Where the Mountain Meets the Moon by Grace Lin features a young girl, Minli, who lives in a poor village with her parents. Her father tells her stories each night, but her discontented mother says the stories are a waste. In an effort to make her family happy, Minli decides to go find the Old Man of the Moon from her father’s stories and ask how they can gain their fortune. At first, the book strongly resembles The Wonderful Wizard of Oz, but the story quickly comes into its own.
What starts off as a simple quest story quickly becomes a rich tapestry. Everywhere that Minli goes, someone tells her a story, and little by little, the stories become interconnected. Minli learns the value of friendship and thankfulness, but Where the Mountain Meets the Moon has much more to teach.
Reading a book about a culture different than our own can show us a new way of thinking. Grace Lin, as a Chinese-American, has the advantage of a double perspective. These are the Eastern values that Where the Mountain Meets the Moon offers us.
The wisdom of honoring elders–Most American children’s books are all about the child. Adults are usually absent or bumbling. Not so in Where the Mountain Meets the Moon. Minli meets many wise and helpful adults on her quest. The book also follows her parents’ emotional journey as they wait for Minli to return.
The value of hospitality–Time and again on her journey, Minli is helped by those she meets. Those with much give her something precious and those with little share what they have, refusing any payment. They give without the hope of anything in return.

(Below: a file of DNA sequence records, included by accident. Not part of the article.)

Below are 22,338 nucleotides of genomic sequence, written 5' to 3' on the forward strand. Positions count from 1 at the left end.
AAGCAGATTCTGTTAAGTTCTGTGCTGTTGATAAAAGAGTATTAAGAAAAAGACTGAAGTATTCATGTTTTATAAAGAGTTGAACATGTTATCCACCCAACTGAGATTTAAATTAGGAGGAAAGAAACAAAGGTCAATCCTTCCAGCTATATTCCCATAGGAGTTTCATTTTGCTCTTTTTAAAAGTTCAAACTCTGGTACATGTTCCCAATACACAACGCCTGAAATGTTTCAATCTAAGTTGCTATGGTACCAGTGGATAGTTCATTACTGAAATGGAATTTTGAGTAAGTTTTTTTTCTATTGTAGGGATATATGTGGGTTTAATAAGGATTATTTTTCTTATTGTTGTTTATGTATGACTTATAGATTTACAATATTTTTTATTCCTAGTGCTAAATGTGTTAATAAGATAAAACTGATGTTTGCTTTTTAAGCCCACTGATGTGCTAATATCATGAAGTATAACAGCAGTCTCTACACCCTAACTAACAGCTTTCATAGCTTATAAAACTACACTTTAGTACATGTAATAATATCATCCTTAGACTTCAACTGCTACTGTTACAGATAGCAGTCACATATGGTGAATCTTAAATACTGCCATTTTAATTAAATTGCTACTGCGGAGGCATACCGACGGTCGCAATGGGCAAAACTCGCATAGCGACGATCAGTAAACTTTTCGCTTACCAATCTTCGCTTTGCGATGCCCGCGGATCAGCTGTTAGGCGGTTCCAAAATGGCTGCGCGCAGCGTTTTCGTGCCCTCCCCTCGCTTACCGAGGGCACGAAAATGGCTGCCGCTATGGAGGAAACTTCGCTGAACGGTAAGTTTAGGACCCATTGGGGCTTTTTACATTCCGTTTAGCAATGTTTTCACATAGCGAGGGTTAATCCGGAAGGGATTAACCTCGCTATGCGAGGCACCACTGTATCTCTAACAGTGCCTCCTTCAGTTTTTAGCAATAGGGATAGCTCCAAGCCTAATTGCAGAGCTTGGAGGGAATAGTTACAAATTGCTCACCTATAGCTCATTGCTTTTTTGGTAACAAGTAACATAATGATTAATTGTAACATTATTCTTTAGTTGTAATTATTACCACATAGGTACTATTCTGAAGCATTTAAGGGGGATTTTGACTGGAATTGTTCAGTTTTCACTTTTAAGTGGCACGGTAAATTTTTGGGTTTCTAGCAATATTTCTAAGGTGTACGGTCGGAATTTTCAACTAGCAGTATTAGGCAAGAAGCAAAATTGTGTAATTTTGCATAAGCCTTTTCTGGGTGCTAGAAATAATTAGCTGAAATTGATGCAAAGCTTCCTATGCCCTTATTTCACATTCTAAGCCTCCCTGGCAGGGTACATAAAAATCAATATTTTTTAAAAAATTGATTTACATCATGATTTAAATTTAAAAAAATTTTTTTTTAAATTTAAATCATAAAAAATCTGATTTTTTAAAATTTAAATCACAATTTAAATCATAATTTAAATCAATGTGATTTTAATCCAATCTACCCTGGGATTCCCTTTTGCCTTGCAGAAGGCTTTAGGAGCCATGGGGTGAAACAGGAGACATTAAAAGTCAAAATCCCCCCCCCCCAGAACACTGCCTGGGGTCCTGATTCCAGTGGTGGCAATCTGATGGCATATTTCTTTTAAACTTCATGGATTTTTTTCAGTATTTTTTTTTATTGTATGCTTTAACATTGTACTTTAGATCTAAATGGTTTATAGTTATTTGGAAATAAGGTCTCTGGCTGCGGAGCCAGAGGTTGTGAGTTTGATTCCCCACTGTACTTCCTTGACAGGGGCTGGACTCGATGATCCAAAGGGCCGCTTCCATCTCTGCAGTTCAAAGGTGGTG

More than one perspective can be true–In one town Minli and Dragon visit, they must find an item essential to their quest. They each believe they have found the item, but the two objects are very different. Who is right? Both are. I believe in Absolute Truth, but it is true that different people can have their own, equally valid perspectives. Realizing that someone can see a situation differently than you without being wrong is a powerful lesson.
The power of contentedness–(spoiler alert!) Minli discovers on her journey that what her family needed to be truly happy was already in their power! Finding this out was a very powerful and poignant part of the story.
Everything is connected–Even though kids tend to think the world revolves around them, they don’t really believe that what they do has a broad effect on others. The interconnectedness of Minli’s journey to the many stories told in the book will help kids to see that everything is connected.
I can’t say how much I liked this book. The beginning is a bit slow, but once the pieces begin to fit together, you won’t be able to put it down.
We also love Grace Lin’s picture books about Ling and Ting.
What book has introduced your kids to a different culture?